Remember when Hollywood couples who were actually together in real life made decent films (i.e. Spencer Tracy and Katherine Hepburn, Laurence Olivier and Vivian Leigh, Humphrey Bogart and Lauren Bacall, Ronald Reagan and Nancy Davis - whoops, omit that last one)?
Now we get couples who are together for a few months but manage to get a movie in, most of which last longer than the relationship (i.e. Ben Affleck and Jennifer Lopez, Ben Affleck and Gwyneth Paltrow, Ben Affleck and Jennifer Gardner, Jennifer Aniston and Vince Vaughn, etc., etc., etc.).
And currently, we get Jennifer Aniston with her latest, Gerard Butler ("Phantom of the Opera," "Nim's Island," "300"), in what is basically nothing more than a remake of a bad episode (okay, EVERY episode) of "Dog, The Bounty Hunter" mixed with "Mr. and Mrs. Smith (starring another real-life couple) and "Midnight Run," the classic comedy from 1988 with Charles Grodin and Robert DeNiro.
If this film were a) slightly interesting, b) somewhat novel and/or c) remotely funny, then I might have enjoyed it - a tad. Since it did not fulfill even one of the above specifications, however, I have to trudge into my office and write yet another negative review for a Jennifer Aniston picture - it isn't something I necessarily enjoy, either.
And, if these two are really romantically linked, then judging by their chemistry on screen, I'd get into counseling posthaste.
Here, Aniston plays reporter Nicole Hurley (not for one second did I believe she came anywhere NEAR that profession, by the way), who is working a story about murder, crooked cops and stolen drugs. She fails to appear in court as ordered. She's arrested for assault on a New York City police officer, but skips bail, causing a plot convenience device the size of the planet Pluto to be put into action.
That device is having her down-on-his-luck ex husband (a former cop, now a bounty hunter, hence the title), Milo Boyd (Butler), go after her. He tracks her down and while on his way to deliver her (he's a gambler, so he takes the scenic route back to NYC, through Atlantic City), goons try to kill both of them.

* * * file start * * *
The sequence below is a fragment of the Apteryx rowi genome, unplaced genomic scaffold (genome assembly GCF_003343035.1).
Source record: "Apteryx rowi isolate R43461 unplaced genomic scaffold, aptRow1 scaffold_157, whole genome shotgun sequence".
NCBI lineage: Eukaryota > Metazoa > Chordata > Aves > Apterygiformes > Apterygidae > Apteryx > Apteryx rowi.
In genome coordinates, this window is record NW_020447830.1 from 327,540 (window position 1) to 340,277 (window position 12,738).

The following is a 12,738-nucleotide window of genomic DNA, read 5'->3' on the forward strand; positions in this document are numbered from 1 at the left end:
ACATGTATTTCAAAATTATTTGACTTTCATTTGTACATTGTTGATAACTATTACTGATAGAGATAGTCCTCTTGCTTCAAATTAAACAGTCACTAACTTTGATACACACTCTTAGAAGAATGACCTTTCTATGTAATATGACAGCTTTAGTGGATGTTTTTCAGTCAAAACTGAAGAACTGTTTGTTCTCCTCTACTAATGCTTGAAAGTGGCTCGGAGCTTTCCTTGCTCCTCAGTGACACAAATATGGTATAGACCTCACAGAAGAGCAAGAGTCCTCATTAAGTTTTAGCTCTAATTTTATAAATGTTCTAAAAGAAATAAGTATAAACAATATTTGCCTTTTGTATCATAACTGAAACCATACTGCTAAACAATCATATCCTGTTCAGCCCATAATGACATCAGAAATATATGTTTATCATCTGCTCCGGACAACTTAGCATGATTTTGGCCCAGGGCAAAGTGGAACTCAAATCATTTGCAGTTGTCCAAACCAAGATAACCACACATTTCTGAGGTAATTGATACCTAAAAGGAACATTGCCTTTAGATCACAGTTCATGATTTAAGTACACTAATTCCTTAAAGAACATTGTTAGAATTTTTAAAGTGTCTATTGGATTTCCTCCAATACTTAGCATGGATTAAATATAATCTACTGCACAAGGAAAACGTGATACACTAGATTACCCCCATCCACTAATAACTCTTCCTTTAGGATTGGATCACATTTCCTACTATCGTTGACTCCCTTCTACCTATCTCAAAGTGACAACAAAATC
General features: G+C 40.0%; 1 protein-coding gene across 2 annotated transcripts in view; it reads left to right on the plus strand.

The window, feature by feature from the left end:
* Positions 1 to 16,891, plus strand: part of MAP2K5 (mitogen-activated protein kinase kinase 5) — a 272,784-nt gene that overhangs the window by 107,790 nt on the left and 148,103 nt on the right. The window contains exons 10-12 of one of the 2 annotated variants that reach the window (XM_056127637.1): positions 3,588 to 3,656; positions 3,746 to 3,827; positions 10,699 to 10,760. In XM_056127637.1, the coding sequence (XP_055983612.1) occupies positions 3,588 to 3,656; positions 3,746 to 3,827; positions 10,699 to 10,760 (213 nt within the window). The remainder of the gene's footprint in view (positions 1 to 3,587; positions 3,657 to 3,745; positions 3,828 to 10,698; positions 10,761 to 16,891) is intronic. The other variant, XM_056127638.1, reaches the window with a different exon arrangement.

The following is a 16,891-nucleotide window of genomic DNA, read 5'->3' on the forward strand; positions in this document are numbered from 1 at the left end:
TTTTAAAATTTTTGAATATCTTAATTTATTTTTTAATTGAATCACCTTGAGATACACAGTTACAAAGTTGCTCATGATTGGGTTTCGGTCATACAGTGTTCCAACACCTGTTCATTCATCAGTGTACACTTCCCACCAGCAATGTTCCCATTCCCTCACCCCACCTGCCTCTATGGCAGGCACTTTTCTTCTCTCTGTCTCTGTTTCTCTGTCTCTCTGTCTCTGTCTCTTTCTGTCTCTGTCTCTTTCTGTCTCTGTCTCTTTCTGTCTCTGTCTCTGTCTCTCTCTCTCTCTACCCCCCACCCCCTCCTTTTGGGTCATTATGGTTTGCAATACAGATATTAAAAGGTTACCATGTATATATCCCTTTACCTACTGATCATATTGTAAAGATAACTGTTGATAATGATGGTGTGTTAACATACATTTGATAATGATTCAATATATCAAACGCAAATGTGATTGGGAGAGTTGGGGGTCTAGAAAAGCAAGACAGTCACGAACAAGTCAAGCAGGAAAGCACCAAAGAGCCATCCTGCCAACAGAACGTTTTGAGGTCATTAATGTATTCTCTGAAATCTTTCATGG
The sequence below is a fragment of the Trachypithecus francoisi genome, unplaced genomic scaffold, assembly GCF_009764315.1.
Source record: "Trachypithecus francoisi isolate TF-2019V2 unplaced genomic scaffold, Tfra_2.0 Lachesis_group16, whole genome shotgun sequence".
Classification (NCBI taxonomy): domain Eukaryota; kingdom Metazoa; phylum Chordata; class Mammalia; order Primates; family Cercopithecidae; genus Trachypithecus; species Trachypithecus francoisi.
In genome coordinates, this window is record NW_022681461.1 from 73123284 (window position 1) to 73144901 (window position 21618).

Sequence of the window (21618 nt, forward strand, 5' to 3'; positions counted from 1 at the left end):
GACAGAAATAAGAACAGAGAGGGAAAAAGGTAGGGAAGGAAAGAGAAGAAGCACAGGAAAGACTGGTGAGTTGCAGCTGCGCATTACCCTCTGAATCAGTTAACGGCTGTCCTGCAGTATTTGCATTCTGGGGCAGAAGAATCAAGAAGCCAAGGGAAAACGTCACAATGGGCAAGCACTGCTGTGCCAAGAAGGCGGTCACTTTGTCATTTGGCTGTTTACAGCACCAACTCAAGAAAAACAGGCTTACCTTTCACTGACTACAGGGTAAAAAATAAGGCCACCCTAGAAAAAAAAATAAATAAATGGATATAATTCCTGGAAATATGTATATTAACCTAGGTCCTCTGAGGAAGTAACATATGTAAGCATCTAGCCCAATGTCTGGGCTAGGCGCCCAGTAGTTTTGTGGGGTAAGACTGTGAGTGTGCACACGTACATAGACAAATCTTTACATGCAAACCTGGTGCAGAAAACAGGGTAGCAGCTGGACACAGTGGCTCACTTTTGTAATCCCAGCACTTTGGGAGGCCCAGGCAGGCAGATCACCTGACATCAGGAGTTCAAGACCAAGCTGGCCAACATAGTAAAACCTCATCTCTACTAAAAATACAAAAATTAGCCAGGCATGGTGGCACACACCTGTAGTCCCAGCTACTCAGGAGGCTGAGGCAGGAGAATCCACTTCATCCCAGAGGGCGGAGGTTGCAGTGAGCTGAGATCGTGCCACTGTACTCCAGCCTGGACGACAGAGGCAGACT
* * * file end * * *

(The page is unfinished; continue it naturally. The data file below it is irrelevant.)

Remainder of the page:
Now on the lam, the couple bickers, fights, argues and comes as close to sexual tension as Franklin and Eleanor Roosevelt might have at one time in history.
They escape, but both are marked by various hoods for death. This frightful prospect does not keep the two from engaging in silly sexual high-jinx and stilted wordplay that would embarrass a 14-year-old on his first date. Every situation in this movie has been tried (and usually fallen flat) dozens of times.
I always try to find a few good things to say about any production (only because I know a little bit about the blood, sweat and tears it takes to bring something - ANYTHING - to the screen) and, except for a few minor characters who appear and then quickly exit, there is absolutely nothing noteworthy about "The Bounty Hunter."
I even tried to give some kudos to director Andy Tennant, who was responsible for the quirky "Ever After" and the semi-sweet "Hitch." But, then again, I realized he also directed "Sweet Home Alabama," "Fool's Gold" and now this. I therefore can no longer come up with anything positive to write about Mr. Tennant.
Plus, if 2009 set the lofty standard as the single worst year for comedies in motion picture history, then 2010, already featuring "Our Family Wedding," "Cop Out" and this bowl of slop, may just - as unbelievable as it may seem - lower that bar even further. This wasn't a movie where the trailer exhibited ALL of the good lines, this was a film where the trailer itself exhibited NO good lines.
The only reason I even saw this turkey was because I HAD to. Those readers who have NO such obligation, please - for the love of all that is holy - avoid this like the plague, or at least like "Love Happens."
17 out of 26 found this helpful.
Was this review helpful? Sign in to vote.